My name is Vayo, and I am a slave.
My people lived in Argia, the City of Light, before Nabonidus the Defiler swept across the land. He conquered, murdering and enslaving the other tribes. I was born after the fall, in a crumbling pit of despair and sadness.
Nabonidus crowned himself ruler of the land, building his new kingdom from the rubble of our fallen world. I live and serve them now, my head bowed, and my eyes down. That is, until a master servant chose me.
My new duty? Attending the King himself, serving the man that ruined my people. Desperate for blessings, I placed an offering to the Mother Goddess on my roof. Afterwards, I fell into a strange dream. One where I soared over the dunes on wings of radiant feathers. Shouts and screams startled me awake, and I watched as the King’s men carried my friend away. I followed, deep into dark tunnels beneath my fallen city.
Fleeing the horrors I witnessed below, I hid in the one place they would not think to look. Inside that forbidden temple and buried beneath the rubble of our broken past I stumbled upon a peculiar sight. A beautiful warrior, with her arms wrapped around a shimmering, blue egg.
Life as I know it will never be the same.
Wings of the Storm is like looking through the eyes of a slave and truly picturing the horrors they might have gone through. While many books hint at these things when the protagnist is a slave, I really felt like this book upped the ante of how bad that life would be like with constant abuse, no human rights, constant fear, and a deep desire for relief and freedom. All that to say, I really enjoyed this book! It was an immersive experience where I found myself desperate to know the protagonist’s next move. While the story focuses on two specific locations and only one point of view, the way that Bunce and Guhl wrote this novel allows for an ever present understanding that this world is not safe and anything could happen next.
When it comes to the world building of WOTS, I found it well done for a desert setting that focuses on two locations, the palace and the slums where the slaves live. Thanks to the prologue of the story (MAKE SURE TO ALWAYS READ THE PROLOGUE YOU HEATHANS), the history and significance of the protagonist’s station in life are clear from the beginning. I found there to be an occasional lack of detail in some situations or at least something felt missing in my mind to picture those moments. Overall, the world building was nice and not overwhelming while reading.
As for the main character of this novel, Vayo the slave, I absolutely loved her. I’m still not completely sure how old she actually is (I might have just missed that or forgotten it as I kept reading), however, I picture her around sixteen and an orphan who has to fend for herself. Thanks to her deceased mother she is able to serve a life indoors at the palace and away from the terrors of working on the wall or the mud pits with the rest of her people. This of course causes bitter feelings from those who do work there but the bond of servitude still ties them all together. I found Vayo’s personality different from the common tough girl trope so that made her more interesting. My biggest complaint about her though is that she take’s a long time to make decisions and while I don’t believe her character to be flat, her character arc is a little less than what I’m used to in character driven stories. A brief note about the other characters, I really enjoyed getting to know so many of them and wish some had had a little more “screen time” than they were given to give them a little more depth.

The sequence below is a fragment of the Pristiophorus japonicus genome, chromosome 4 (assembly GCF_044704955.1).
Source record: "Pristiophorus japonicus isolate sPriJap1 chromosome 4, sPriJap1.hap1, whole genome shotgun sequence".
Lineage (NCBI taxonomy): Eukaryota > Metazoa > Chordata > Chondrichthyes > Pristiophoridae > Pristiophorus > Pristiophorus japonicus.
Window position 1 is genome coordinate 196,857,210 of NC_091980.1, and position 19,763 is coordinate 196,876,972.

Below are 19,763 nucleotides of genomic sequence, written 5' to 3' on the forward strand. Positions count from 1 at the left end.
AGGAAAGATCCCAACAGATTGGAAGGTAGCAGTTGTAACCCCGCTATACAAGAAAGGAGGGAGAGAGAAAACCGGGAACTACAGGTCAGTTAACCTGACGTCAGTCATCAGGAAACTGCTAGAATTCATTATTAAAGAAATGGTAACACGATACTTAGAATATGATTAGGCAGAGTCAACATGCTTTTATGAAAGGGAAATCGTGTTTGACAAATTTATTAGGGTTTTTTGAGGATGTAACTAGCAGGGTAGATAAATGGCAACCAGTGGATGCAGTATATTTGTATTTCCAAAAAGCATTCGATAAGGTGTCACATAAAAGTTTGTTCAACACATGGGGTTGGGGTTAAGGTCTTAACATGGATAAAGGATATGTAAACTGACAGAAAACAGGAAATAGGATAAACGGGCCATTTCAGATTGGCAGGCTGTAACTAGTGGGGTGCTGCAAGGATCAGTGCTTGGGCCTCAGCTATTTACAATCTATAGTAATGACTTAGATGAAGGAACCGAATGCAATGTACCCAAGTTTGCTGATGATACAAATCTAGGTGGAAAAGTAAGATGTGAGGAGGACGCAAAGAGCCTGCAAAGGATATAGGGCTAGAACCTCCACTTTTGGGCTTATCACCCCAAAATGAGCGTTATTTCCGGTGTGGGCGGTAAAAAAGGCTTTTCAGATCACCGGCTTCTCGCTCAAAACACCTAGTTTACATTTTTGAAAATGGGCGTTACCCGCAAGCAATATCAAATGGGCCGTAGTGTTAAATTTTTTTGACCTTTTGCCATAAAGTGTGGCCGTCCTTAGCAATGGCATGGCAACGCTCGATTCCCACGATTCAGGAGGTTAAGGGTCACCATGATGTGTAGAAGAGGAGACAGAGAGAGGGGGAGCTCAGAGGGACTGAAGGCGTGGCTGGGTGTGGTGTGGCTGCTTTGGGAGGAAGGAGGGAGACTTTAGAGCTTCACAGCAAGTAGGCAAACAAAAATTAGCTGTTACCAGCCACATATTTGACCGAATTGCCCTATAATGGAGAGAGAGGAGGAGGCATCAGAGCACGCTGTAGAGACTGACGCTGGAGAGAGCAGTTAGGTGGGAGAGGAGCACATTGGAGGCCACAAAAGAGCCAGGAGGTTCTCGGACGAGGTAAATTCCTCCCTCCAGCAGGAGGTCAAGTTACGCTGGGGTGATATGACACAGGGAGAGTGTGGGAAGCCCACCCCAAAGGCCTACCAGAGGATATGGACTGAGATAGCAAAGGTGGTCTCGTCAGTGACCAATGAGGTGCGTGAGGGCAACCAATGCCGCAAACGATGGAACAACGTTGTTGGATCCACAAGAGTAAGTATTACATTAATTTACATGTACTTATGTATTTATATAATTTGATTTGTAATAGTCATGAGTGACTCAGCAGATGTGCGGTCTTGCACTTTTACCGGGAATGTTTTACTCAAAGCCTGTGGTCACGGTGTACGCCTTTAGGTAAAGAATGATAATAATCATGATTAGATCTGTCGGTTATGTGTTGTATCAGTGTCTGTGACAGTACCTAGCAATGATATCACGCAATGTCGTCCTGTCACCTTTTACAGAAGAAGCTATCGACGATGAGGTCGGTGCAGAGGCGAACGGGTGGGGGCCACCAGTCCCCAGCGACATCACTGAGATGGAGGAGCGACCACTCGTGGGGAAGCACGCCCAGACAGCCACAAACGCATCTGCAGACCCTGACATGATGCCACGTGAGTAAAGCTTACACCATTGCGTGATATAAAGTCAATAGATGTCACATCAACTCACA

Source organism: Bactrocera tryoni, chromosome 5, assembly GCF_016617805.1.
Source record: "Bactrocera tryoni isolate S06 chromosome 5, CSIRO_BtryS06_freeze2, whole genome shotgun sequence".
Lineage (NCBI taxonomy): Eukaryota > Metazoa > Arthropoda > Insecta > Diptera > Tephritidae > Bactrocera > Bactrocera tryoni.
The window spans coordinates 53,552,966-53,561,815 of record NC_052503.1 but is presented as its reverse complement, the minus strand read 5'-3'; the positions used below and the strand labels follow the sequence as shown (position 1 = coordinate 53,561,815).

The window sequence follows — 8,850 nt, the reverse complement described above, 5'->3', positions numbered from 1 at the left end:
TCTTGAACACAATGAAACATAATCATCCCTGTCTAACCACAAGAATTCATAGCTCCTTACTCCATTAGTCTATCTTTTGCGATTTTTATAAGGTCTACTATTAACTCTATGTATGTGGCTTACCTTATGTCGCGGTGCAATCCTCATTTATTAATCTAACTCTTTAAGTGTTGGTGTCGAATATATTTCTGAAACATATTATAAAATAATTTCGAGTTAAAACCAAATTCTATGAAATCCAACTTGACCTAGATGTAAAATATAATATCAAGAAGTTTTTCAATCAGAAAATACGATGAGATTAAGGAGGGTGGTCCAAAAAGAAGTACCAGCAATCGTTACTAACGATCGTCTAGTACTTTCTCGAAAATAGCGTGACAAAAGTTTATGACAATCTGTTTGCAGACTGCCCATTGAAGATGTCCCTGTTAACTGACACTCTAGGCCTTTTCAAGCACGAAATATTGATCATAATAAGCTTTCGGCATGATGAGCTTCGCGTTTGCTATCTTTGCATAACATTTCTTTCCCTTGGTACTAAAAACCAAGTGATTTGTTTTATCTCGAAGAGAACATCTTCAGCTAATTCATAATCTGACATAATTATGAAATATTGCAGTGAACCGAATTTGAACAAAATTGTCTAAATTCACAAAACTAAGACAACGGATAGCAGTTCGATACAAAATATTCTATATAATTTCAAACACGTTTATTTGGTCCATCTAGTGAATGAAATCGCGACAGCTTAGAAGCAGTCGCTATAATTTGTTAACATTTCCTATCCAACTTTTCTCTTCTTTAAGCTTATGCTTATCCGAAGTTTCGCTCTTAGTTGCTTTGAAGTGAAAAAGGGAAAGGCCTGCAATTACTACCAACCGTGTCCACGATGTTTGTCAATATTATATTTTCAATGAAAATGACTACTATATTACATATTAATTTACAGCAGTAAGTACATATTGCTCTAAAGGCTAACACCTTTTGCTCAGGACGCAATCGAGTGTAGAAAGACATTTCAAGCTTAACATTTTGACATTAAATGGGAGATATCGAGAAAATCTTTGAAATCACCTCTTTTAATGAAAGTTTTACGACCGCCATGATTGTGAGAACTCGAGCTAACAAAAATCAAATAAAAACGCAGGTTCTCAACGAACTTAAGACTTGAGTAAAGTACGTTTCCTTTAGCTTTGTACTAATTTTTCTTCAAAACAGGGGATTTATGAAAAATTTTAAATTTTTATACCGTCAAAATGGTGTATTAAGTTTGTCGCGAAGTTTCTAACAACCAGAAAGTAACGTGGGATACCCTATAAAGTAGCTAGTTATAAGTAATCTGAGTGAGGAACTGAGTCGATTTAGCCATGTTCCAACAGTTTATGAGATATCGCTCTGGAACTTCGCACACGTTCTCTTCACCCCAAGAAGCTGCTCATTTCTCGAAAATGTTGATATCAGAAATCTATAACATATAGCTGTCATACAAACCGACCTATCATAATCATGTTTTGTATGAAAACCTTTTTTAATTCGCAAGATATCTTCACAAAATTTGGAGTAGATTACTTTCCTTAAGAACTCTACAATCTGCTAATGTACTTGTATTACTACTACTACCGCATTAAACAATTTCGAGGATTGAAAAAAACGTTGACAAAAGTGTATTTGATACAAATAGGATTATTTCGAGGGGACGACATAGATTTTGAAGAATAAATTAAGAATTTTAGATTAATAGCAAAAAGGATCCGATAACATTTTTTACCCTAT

The plot of this story was fairly straight forward. Not to say it wasn’t enjoyable! It just came across as more young adult fantasy rather than adult fantasy (which might have been the intention anyways!). There are lots of fun surprised sprinkled throughout and I found the conclusion the perfect setup for book 2 which I’m excited for now! I will give some content warnings for those who are interested. If you don’t like to read violence against the innocent, talk of rape and murder, slavery, or religious undertones then you may not want to read this novel. However, all these elements are condemned or used in a way that is not pushy.
Time for my favorite part of a review! Let’s talk about the major themes of Wings of the Storm. You’ve probably already guessed at this first one. Slavery and bondage of the lower class to upper class is certainly the main theme. The slavers treat Vayo and her people far worse than necessary just because they can. Yet, the slaves do nothing about it for fear of death. Another theme is questioning the morality of a slave. What morals should they have? Or should they do anything they can to survive just a little longer? Other themes include: Is it possible to make amends for atrocious and morally evil acts? Does kindness demand trust? Does silence and divine hiddenness mean no one is listening? Your station in life doesn’t automatically mean you believe one particular way. I think you will enjoy reading this book and thinking about these themes while you do!
Guhl and Bunce have given us a captivating first installment of this new fantasy adventure. I highly recommend this book for those who want an immersive story that thrives on “what’s going to happen around the next corner?” Hope this helps! Go give Wings of the Storm a read!
A big thank you to Escapist Book Tours for allowing me to participate in this book tour! I really enjoyed this book and am glad to have the chance to share it with others!